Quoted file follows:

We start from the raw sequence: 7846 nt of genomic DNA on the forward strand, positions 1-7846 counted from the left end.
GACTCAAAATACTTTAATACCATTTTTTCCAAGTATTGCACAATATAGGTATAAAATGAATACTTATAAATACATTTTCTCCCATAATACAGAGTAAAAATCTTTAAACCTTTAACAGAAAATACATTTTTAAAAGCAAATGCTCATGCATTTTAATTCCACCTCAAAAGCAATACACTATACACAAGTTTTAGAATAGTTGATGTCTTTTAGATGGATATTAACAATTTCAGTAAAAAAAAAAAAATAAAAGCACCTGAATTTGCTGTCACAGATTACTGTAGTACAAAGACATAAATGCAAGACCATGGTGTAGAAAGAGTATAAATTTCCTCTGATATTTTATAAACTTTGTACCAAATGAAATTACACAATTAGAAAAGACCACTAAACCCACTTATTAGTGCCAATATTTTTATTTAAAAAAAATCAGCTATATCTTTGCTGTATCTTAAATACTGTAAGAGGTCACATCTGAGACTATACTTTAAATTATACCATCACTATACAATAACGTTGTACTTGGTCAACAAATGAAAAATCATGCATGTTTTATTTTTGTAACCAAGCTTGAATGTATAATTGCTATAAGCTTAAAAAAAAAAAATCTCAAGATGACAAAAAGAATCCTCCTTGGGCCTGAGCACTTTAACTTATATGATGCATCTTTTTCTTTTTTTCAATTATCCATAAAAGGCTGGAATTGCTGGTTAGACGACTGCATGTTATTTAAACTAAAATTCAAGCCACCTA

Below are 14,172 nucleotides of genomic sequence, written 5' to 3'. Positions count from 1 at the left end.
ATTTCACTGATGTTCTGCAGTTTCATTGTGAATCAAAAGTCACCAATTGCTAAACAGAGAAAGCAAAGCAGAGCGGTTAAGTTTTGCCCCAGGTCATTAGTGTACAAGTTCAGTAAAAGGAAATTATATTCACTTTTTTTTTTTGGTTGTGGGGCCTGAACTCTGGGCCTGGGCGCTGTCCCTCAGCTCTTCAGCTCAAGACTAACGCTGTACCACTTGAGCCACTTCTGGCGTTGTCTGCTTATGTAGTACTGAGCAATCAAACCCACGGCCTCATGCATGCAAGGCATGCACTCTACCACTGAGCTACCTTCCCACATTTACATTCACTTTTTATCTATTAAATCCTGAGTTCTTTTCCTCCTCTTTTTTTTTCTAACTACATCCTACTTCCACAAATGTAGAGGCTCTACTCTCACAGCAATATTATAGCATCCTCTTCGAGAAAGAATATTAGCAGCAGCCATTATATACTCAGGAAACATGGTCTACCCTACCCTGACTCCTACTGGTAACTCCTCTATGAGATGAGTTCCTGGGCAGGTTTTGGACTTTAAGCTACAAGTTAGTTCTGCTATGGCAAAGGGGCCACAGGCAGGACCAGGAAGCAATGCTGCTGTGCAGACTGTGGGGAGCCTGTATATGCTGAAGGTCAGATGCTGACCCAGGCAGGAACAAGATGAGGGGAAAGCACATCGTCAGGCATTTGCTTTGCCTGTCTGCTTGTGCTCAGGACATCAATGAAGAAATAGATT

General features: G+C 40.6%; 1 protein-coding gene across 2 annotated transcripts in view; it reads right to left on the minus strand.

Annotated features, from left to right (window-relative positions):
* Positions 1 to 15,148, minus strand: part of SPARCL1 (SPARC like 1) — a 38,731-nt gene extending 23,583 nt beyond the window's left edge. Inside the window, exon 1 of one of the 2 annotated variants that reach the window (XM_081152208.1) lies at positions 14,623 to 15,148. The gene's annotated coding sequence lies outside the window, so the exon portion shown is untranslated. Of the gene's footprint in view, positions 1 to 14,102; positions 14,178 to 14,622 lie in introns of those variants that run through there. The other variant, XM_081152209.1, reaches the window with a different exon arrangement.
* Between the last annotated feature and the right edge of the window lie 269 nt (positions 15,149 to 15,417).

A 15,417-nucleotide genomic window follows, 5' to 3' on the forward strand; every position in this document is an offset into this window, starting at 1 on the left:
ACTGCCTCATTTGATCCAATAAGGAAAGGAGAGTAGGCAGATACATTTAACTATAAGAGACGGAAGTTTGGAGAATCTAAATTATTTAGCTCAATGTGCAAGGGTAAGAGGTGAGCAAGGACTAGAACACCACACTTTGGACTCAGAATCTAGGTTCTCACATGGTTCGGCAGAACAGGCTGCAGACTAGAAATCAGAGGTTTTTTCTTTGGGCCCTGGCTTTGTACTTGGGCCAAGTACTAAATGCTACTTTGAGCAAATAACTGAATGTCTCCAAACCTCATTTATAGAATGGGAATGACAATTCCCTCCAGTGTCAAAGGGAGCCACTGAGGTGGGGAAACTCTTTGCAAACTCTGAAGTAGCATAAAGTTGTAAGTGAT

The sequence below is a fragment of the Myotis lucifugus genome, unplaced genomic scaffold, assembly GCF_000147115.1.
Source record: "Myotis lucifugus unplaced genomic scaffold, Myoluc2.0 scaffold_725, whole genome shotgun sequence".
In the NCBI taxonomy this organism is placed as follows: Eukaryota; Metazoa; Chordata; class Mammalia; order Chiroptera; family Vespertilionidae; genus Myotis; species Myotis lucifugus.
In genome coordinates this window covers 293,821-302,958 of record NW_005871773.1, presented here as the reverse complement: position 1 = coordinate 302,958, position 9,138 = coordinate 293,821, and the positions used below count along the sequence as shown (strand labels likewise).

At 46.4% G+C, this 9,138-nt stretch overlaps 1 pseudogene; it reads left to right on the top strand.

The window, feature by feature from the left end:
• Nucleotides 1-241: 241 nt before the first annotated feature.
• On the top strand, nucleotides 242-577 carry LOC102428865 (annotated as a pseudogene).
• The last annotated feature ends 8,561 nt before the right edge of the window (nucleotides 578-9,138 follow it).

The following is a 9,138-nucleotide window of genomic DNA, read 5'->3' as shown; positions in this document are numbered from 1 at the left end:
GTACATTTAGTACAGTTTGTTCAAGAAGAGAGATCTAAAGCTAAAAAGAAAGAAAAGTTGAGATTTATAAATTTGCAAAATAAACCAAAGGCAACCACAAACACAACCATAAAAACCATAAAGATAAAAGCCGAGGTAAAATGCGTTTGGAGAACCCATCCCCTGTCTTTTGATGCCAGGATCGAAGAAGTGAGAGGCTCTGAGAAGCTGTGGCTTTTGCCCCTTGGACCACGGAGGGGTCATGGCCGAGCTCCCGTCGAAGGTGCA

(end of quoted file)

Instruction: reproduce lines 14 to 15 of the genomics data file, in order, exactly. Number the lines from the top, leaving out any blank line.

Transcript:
In genome coordinates this window covers 293,821-302,958 of record NW_005871773.1, presented here as the reverse complement: position 1 = coordinate 302,958, position 9,138 = coordinate 293,821, and the positions used below count along the sequence as shown (strand labels likewise).

At 46.4% G+C, this 9,138-nt stretch overlaps 1 pseudogene; it reads left to right on the top strand.